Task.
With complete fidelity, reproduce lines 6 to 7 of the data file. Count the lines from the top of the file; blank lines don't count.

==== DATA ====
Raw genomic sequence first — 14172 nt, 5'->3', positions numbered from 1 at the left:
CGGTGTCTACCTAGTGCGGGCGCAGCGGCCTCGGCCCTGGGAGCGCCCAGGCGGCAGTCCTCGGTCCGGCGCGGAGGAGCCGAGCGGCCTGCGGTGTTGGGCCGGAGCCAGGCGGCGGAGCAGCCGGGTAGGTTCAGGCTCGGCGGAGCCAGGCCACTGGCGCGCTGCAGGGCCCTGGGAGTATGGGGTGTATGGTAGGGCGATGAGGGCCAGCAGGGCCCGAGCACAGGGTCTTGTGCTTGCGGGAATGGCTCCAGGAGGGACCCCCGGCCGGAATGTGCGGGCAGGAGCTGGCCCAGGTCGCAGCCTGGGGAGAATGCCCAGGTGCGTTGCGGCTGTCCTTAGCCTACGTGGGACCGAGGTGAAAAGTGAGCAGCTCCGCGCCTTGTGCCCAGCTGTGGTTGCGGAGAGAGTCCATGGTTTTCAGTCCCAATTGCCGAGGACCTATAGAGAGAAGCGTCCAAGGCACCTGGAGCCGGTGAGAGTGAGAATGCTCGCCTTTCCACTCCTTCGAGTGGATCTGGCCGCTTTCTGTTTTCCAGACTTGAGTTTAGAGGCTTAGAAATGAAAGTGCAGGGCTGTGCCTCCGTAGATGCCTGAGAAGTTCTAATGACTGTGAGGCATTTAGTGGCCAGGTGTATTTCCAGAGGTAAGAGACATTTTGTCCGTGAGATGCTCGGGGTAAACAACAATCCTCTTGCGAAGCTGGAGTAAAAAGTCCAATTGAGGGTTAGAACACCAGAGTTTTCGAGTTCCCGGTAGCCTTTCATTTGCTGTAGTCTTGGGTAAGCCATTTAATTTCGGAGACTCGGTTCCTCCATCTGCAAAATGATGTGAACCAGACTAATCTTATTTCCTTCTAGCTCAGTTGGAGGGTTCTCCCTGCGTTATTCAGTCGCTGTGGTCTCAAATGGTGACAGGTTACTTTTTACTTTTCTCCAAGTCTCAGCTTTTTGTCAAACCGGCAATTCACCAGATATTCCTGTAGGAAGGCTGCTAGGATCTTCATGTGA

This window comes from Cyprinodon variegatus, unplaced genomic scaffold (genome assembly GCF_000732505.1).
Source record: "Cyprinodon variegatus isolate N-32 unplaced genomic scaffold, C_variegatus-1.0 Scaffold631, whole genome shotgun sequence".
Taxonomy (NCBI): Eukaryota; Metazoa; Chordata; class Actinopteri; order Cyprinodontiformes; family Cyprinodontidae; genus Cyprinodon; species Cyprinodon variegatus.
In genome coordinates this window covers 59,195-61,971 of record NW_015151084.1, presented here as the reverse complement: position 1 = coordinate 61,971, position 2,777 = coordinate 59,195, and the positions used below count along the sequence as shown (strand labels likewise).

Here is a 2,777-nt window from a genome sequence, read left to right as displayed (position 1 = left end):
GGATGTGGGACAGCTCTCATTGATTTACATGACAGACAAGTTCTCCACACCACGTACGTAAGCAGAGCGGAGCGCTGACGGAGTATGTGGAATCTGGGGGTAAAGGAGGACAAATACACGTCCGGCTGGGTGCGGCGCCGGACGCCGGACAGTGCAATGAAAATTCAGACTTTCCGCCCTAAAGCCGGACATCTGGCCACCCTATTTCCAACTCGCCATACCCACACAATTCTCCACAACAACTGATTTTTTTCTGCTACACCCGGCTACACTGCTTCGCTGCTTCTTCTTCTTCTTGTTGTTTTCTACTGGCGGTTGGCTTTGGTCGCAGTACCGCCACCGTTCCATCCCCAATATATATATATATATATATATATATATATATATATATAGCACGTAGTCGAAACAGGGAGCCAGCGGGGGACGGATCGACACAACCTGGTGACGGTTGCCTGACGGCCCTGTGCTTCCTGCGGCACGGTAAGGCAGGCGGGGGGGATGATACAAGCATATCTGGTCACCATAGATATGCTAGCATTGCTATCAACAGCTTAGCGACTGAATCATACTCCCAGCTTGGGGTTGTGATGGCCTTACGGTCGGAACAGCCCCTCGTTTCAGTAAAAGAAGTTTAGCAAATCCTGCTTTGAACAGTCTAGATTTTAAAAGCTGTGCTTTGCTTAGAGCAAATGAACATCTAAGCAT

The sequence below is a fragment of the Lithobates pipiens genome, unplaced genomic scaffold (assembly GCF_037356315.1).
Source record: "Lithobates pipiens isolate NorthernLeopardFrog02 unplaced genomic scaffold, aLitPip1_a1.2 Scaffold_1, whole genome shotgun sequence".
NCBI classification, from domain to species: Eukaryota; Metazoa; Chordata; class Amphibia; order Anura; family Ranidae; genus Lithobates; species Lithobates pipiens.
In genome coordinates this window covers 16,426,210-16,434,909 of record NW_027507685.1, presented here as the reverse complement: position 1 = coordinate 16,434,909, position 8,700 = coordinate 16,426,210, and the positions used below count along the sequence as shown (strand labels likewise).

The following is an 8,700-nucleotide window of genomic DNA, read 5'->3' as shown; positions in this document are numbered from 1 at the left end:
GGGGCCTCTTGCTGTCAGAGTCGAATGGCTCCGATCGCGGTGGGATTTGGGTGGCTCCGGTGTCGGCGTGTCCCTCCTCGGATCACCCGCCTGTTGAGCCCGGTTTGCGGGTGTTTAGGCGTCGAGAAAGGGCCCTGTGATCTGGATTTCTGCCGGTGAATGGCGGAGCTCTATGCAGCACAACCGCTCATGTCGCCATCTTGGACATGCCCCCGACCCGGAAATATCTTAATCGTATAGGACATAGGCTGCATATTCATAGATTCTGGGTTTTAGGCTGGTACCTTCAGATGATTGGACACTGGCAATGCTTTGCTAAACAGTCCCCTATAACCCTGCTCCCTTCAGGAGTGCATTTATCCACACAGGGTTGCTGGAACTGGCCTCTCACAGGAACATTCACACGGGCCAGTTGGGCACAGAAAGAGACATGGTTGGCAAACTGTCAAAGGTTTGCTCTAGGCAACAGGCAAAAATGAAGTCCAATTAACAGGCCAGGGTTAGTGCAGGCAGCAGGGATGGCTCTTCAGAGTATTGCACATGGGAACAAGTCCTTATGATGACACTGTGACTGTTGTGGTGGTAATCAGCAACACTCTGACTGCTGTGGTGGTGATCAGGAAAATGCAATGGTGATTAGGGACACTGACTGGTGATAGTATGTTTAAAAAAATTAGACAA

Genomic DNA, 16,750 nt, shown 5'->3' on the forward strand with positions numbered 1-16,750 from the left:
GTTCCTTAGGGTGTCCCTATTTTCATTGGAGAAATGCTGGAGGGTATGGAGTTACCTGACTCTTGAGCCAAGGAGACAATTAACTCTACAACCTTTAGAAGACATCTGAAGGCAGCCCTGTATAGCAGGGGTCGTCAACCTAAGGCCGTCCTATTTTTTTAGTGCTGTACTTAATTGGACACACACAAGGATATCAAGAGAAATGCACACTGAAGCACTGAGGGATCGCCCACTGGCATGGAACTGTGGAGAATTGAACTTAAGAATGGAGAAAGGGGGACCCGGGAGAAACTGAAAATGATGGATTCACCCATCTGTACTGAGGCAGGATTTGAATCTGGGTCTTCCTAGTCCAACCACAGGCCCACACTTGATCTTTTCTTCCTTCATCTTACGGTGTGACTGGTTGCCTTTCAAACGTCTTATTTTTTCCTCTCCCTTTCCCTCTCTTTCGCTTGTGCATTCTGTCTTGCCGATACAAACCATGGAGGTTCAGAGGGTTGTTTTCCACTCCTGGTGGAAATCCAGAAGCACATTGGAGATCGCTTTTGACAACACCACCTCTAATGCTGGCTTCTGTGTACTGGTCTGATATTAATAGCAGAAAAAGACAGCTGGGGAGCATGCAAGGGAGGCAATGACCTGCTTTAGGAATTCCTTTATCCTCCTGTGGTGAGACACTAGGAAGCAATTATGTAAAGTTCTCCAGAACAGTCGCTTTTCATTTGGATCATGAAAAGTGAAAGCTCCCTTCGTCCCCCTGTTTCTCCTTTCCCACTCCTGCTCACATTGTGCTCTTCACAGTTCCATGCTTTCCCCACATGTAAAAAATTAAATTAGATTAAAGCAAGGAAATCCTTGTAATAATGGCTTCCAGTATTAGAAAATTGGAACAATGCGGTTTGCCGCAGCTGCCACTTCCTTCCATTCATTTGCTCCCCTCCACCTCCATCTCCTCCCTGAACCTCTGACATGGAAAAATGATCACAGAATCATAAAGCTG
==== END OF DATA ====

In genome coordinates this window covers 59,195-61,971 of record NW_015151084.1, presented here as the reverse complement: position 1 = coordinate 61,971, position 2,777 = coordinate 59,195, and the positions used below count along the sequence as shown (strand labels likewise).

Here is a 2,777-nt window from a genome sequence, read left to right as displayed (position 1 = left end):